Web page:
- Ghana has reacted to the demolition of Nigeria's high commission building
- In a touching letter to the federal government, the West African nation regretted the act by some of its public officials
- The African country promised Nigeria that it must ensure that the persons responsible for this are punished
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The Gold Coast (Ghana) has apologised to the federal government over the demolition of a building occupied by Nigeria's high commission staff.
Regretting the act carried out by some Ghanaian public officials, the country's ministry of foreign affairs and regional integration described it as a violation of the "Vienna Convention on Diplomatic Relations."
In a press statement sent to the Nigerian government, the ministry apologised for the development and vowed to bring the culprits to book, PM News reports.
Having beefed up security at the said site, the West African nation noted that investigation into the details of the issue is underway.
It added: “While expressing regrets over the incident, the Ministry wishes to reassure the diplomatic community in Ghana and the Nigerian High Commission in particular that Ghana remains a law-abiding country that upholds the principle of the rule of law."
Earlier, Legit.ng reported that in what would be a shock to many Nigerians home and abroad, a Ghanian businessman had supervised the demolition of some apartments in the Nigerian high commission in Accra, Ghana.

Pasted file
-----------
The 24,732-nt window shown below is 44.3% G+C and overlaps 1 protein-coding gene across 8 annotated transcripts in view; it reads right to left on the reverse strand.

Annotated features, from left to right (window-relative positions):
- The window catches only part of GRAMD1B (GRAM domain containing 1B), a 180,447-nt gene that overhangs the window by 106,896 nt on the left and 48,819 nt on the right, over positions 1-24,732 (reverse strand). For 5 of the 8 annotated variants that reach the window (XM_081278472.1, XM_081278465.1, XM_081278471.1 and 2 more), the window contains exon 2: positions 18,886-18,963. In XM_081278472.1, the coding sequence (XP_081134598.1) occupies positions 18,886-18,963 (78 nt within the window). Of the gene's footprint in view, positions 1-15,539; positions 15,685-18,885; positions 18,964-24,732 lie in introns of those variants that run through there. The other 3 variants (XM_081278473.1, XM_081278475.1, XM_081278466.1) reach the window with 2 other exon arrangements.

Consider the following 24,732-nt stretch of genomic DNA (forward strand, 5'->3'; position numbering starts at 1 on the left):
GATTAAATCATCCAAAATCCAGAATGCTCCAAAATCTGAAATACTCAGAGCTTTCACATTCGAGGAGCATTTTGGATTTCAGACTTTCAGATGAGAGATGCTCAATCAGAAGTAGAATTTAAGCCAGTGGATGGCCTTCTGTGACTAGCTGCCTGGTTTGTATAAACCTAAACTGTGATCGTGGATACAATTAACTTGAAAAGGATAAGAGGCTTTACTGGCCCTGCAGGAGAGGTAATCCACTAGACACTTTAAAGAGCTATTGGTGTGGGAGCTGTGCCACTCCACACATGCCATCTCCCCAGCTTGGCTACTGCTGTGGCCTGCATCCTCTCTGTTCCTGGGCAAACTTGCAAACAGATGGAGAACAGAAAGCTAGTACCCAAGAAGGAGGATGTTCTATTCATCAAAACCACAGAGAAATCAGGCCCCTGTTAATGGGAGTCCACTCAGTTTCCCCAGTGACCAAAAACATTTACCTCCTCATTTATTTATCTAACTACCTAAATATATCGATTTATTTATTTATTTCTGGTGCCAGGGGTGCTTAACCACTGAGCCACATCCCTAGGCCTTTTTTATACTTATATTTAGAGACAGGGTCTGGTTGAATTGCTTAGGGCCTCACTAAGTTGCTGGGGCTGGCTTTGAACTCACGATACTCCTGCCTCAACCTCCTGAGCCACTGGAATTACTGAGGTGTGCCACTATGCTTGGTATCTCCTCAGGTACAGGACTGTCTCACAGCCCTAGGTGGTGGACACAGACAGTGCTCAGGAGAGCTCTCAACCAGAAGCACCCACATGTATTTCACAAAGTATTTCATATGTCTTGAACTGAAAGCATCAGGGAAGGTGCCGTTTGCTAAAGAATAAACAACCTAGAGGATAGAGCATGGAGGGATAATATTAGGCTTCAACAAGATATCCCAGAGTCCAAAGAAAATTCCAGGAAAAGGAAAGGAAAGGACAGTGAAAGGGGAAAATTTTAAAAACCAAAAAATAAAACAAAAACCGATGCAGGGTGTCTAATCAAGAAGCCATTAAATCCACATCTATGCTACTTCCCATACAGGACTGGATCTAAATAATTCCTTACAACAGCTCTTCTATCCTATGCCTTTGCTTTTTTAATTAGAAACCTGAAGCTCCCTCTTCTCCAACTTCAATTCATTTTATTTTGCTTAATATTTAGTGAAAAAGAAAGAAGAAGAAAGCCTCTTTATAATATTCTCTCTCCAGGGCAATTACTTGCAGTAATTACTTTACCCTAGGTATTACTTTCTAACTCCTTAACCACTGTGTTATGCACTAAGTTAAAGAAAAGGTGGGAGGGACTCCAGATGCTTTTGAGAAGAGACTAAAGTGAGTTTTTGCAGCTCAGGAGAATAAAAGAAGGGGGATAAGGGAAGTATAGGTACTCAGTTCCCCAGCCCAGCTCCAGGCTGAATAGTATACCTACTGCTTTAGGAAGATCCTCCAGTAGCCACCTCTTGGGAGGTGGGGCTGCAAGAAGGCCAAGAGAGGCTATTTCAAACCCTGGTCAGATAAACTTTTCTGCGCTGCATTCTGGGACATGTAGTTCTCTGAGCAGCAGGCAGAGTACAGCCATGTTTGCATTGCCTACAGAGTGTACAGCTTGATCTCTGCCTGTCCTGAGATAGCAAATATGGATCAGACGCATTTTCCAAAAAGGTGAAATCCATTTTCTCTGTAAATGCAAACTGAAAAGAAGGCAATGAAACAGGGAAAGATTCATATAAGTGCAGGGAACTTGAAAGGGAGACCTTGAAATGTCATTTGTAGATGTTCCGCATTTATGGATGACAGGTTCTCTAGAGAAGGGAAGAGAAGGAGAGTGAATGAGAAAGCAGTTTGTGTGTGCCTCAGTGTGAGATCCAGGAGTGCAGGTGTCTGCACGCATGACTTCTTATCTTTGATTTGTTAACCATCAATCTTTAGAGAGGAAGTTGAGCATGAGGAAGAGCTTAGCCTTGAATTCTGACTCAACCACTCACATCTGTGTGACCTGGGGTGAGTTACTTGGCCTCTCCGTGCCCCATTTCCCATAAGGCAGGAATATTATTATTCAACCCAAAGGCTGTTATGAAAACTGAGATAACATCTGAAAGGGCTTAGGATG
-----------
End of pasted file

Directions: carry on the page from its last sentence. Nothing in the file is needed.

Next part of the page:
The business who invaded the high commission with armed men had accused the commission of encroaching on his land. Some of the apartments destroyed were reportedly being constructed to house staff and visitors.
Officials of the commission reportedly contacted the police but efforts were not made to prevent the demolition.
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Meanwhile, in a swift reaction, foreign affairs minister, Geoffrey Onyeama, condemned the attack on the Nigerian commission.
"We strongly condemn two outrageous criminal attacks in Accra, #Ghana, on a residential building in our diplomatic premises by unknown persons in which a bulldozer was used to demolish the building," he wrote.
Meanwhile, in a bid to stem recurrence of building collapse in the state, the Lagos State Building Control Agency (LASBCA) had said it had pulled down 30 out of 80 distressed buildings marked for demolition in Lagos Island.
General manager of LASBCA, Olalekan Shodehinde, told journalists in Lagos on Wednesday, April 10, that the demolition would come in phases because some of the buildings were subject of litigation.
Legit.ng gathered that Shodehinde said the demolished buildings were located at Elegbata street, Apongbon; Tokunbo street, by Glover; Inabiri street, Egatin street, Ojo Giwa and John Street among others.
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